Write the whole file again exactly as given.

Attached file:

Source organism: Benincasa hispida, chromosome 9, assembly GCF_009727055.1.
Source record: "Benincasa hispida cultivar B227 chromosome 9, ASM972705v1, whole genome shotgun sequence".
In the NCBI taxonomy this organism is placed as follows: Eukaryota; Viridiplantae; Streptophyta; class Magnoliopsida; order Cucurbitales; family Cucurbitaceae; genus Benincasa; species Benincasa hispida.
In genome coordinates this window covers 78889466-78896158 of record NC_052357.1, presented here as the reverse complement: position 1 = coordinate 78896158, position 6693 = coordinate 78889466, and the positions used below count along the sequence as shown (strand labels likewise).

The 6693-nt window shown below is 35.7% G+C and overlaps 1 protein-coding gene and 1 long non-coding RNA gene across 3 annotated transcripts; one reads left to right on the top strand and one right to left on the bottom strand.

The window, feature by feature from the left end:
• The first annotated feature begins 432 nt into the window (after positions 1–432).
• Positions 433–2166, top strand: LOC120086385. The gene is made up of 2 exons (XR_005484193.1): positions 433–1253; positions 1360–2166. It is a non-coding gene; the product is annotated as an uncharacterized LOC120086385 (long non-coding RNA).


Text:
Source organism: Benincasa hispida, chromosome 9, assembly GCF_009727055.1.
Source record: "Benincasa hispida cultivar B227 chromosome 9, ASM972705v1, whole genome shotgun sequence".
In the NCBI taxonomy this organism is placed as follows: Eukaryota; Viridiplantae; Streptophyta; class Magnoliopsida; order Cucurbitales; family Cucurbitaceae; genus Benincasa; species Benincasa hispida.
In genome coordinates this window covers 78889466-78896158 of record NC_052357.1, presented here as the reverse complement: position 1 = coordinate 78896158, position 6693 = coordinate 78889466, and the positions used below count along the sequence as shown (strand labels likewise).

The 6693-nt window shown below is 35.7% G+C and overlaps 1 protein-coding gene and 1 long non-coding RNA gene across 3 annotated transcripts; one reads left to right on the top strand and one right to left on the bottom strand.

The window, feature by feature from the left end:
• The first annotated feature begins 432 nt into the window (after positions 1–432).
• Positions 433–2166, top strand: LOC120086385. The gene is made up of 2 exons (XR_005484193.1): positions 433–1253; positions 1360–2166. It is a non-coding gene; the product is annotated as an uncharacterized LOC120086385 (long non-coding RNA).